Occupy Wall Street protestors walk past the New York Stock Exchange Wednesday, July 11, 2012, in New York. (AP Photo/Frank Franklin II)
Not quite three years ago, standing in an ornate hall of St. James’s Palace in London, Charles, Prince of Wales, laid out his belief that accounting can change the world. A longtime environmentalist, he told hundreds of politely seated leaders that annual reports were “not providing the information we need to tackle the major issues confronting the world economy today”: everything from an increasing global population to the overconsumption of finite natural resources, from pollution to climate change.
Prince Charles knew that corporations had been expanding their efforts to measure and disclose their impacts through sustainability reports. The problem was that companies were far more concerned with their financial reports, which had little connection to their social and environmental counterparts. The time had come, he argued, for the institutions that governed these respective efforts to seek common ground through a new initiative known as the International Integrated Reporting Council (IIRC), whose purpose would be to lay out the principles through which sustainability and finance could be combined.
Many powerful organizations convened to support the effort, including the world’s largest accounting firms and associations; major nongovernmental organizations such as the World Wildlife Fund, Ceres and Transparency International; financial institutions, stock exchanges and reinsurers; and a smattering of corporate titans such as Microsoft and Nestle. A steering committee began meeting twice a year to set policy, and a working group was handed the complex task of defining the purposes businesses should serve and the measurements they should use.
At the heart of the debate was a simple but polarizing question: Was the goal to adjust financial accounting to serve the needs and limits of sustainability, or to extract lessons from sustainability to make more money for shareholders? Prince Charles had been blunt about his preference for the former. But some committee members worried that if the IIRC appeared too radical—if it deviated too far from the complacent assumptions of the demigods in the financial markets—the whole venture would collapse.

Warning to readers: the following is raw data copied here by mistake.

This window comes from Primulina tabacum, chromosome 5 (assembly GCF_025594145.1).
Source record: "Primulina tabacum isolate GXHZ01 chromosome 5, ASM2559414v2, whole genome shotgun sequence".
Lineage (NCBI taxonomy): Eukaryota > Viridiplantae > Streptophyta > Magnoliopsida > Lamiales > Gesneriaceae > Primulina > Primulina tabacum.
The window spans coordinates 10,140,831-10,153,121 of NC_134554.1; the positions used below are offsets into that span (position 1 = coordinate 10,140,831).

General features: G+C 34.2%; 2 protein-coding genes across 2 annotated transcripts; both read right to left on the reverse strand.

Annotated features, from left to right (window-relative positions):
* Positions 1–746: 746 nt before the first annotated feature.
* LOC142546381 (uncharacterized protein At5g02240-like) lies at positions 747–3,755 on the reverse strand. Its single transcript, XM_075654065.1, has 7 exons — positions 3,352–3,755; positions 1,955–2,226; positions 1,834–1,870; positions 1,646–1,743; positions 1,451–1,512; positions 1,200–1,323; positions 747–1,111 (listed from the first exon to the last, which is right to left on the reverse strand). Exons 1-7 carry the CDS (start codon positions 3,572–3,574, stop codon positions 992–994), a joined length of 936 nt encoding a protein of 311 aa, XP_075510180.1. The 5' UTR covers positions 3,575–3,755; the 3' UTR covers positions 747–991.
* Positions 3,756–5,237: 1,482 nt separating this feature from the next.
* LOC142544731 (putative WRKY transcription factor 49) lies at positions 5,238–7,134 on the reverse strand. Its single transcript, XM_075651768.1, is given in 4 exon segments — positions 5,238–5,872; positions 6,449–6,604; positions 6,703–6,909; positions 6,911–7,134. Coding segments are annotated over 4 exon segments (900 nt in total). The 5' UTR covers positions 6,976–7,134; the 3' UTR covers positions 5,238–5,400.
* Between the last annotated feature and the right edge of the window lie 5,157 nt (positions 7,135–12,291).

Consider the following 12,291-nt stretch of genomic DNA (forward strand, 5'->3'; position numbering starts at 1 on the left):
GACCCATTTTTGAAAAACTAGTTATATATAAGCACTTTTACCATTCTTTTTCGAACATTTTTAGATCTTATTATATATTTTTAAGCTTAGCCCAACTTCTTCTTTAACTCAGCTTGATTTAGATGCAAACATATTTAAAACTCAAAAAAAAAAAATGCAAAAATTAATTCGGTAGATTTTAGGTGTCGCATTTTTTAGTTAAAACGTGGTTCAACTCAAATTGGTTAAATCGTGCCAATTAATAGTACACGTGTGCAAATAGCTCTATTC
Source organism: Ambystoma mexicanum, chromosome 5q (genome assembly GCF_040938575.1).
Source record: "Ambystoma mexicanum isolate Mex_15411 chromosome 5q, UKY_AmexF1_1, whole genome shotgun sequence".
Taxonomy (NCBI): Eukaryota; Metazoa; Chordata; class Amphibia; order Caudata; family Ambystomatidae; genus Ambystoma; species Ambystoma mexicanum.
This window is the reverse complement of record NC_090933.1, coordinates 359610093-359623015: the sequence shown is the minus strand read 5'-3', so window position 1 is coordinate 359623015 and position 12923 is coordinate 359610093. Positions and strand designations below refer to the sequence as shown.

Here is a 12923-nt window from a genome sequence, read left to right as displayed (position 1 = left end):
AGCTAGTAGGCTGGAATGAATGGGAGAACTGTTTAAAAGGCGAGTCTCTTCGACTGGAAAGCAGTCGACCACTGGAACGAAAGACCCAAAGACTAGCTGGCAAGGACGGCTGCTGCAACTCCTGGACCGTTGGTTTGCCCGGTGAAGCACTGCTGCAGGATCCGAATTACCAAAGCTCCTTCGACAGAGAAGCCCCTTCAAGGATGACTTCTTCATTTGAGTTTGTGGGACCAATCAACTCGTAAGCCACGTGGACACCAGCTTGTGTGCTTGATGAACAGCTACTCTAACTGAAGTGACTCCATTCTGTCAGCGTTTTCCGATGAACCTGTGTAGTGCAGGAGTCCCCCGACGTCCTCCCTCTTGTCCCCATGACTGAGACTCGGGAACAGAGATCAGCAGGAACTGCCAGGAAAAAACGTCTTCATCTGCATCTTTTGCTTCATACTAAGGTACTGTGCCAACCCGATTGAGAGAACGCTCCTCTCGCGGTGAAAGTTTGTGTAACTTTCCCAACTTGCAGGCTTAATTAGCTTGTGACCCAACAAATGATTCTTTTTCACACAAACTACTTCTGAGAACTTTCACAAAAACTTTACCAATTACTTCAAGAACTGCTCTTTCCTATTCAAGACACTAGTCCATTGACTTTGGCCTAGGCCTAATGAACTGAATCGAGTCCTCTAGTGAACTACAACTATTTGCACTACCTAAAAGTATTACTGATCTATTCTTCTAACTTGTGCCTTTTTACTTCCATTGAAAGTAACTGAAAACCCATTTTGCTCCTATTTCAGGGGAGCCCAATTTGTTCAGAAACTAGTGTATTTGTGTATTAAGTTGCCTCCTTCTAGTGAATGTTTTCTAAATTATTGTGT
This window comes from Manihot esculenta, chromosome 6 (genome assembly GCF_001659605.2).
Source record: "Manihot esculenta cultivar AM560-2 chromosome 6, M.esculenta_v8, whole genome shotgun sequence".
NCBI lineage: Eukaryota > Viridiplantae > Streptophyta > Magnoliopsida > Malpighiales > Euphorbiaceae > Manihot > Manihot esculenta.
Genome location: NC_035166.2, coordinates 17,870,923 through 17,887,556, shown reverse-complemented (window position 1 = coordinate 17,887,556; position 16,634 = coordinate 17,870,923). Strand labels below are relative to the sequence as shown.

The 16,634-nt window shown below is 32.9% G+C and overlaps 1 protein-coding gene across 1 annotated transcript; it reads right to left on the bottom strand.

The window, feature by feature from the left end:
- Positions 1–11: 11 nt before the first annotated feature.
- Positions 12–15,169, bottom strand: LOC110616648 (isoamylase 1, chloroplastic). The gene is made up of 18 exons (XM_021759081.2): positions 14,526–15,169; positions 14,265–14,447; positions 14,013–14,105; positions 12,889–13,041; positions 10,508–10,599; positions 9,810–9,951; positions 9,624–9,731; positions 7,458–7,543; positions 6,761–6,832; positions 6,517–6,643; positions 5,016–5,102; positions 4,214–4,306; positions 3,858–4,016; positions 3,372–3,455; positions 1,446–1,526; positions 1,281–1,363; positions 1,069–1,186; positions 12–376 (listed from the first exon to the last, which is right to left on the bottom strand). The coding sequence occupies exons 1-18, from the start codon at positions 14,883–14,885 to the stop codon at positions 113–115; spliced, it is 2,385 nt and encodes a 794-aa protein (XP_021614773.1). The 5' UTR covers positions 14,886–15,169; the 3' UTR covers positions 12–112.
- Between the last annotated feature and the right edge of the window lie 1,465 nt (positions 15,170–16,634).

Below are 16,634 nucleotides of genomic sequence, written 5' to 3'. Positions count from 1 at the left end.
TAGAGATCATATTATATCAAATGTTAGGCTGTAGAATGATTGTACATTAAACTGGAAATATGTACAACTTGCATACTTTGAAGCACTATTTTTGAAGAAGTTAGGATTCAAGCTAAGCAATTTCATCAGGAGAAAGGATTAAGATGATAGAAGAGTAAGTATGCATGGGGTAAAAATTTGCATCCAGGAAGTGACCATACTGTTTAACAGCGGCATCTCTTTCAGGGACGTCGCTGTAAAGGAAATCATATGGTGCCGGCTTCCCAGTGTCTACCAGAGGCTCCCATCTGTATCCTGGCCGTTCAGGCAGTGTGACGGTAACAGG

Over the course of the meetings, the more conservative voices began to dominate. Visionary language was slowly squeezed out of drafts. Phrases that might raise the hackles of Wall Street and the City were delicately excised. Debates erupted about whether even to use terms like “planetary limits” and “sustainability.” Under pressure from traditionalists, the committee diffidently concluded that the primary audience for integrated reports would be major actors such as pension and sovereign wealth funds, who would be inclined, in theory, to take the long-term view and thus represent the public interest. But the committee stated hopefully that an integrated report would also benefit “all stakeholders interested in an organization’s ability to create value over time, including employees, customers, suppliers, business partners, local communities, legislators, regulators, and policy-makers.”
As the co-founder and former chair of the Global Reporting Initiative, the leading international reporting standard for environmental, economic and social sustainability, I found myself on the working group. Despite my respect for everyone involved, I regularly considered walking away from the whole project. But I did not do so for three reasons. First, the number of progressive voices was already dispiritingly small. Second, American participation was tenuous. And third, the experiment yielded a surprisingly positive outcome.